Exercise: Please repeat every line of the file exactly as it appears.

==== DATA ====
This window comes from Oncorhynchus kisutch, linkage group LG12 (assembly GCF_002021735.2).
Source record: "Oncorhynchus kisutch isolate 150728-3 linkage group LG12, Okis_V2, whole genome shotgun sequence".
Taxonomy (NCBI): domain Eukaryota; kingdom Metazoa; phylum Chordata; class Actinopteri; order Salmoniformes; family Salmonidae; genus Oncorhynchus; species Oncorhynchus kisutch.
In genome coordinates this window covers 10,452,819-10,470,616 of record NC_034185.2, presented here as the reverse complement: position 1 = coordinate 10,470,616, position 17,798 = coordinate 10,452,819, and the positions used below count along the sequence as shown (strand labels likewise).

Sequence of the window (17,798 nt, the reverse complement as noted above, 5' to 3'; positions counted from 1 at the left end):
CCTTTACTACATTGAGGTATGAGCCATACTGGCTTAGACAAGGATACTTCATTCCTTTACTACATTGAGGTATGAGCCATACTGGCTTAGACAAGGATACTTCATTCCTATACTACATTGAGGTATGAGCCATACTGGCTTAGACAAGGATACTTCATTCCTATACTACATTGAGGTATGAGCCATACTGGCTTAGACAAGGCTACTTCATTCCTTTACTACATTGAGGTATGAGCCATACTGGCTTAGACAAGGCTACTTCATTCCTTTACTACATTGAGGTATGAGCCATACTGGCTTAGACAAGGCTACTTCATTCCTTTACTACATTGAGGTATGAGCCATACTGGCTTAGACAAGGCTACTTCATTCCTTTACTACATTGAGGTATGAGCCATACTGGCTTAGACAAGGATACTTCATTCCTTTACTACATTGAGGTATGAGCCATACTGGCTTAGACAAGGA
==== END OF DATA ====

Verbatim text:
This window comes from Oncorhynchus kisutch, linkage group LG12 (assembly GCF_002021735.2).
Source record: "Oncorhynchus kisutch isolate 150728-3 linkage group LG12, Okis_V2, whole genome shotgun sequence".
Taxonomy (NCBI): domain Eukaryota; kingdom Metazoa; phylum Chordata; class Actinopteri; order Salmoniformes; family Salmonidae; genus Oncorhynchus; species Oncorhynchus kisutch.
In genome coordinates this window covers 10,452,819-10,470,616 of record NC_034185.2, presented here as the reverse complement: position 1 = coordinate 10,470,616, position 17,798 = coordinate 10,452,819, and the positions used below count along the sequence as shown (strand labels likewise).

Sequence of the window (17,798 nt, the reverse complement as noted above, 5' to 3'; positions counted from 1 at the left end):
CCTTTACTACATTGAGGTATGAGCCATACTGGCTTAGACAAGGATACTTCATTCCTTTACTACATTGAGGTATGAGCCATACTGGCTTAGACAAGGATACTTCATTCCTATACTACATTGAGGTATGAGCCATACTGGCTTAGACAAGGATACTTCATTCCTATACTACATTGAGGTATGAGCCATACTGGCTTAGACAAGGCTACTTCATTCCTTTACTACATTGAGGTATGAGCCATACTGGCTTAGACAAGGCTACTTCATTCCTTTACTACATTGAGGTATGAGCCATACTGGCTTAGACAAGGCTACTTCATTCCTTTACTACATTGAGGTATGAGCCATACTGGCTTAGACAAGGCTACTTCATTCCTTTACTACATTGAGGTATGAGCCATACTGGCTTAGACAAGGATACTTCATTCCTTTACTACATTGAGGTATGAGCCATACTGGCTTAGACAAGGA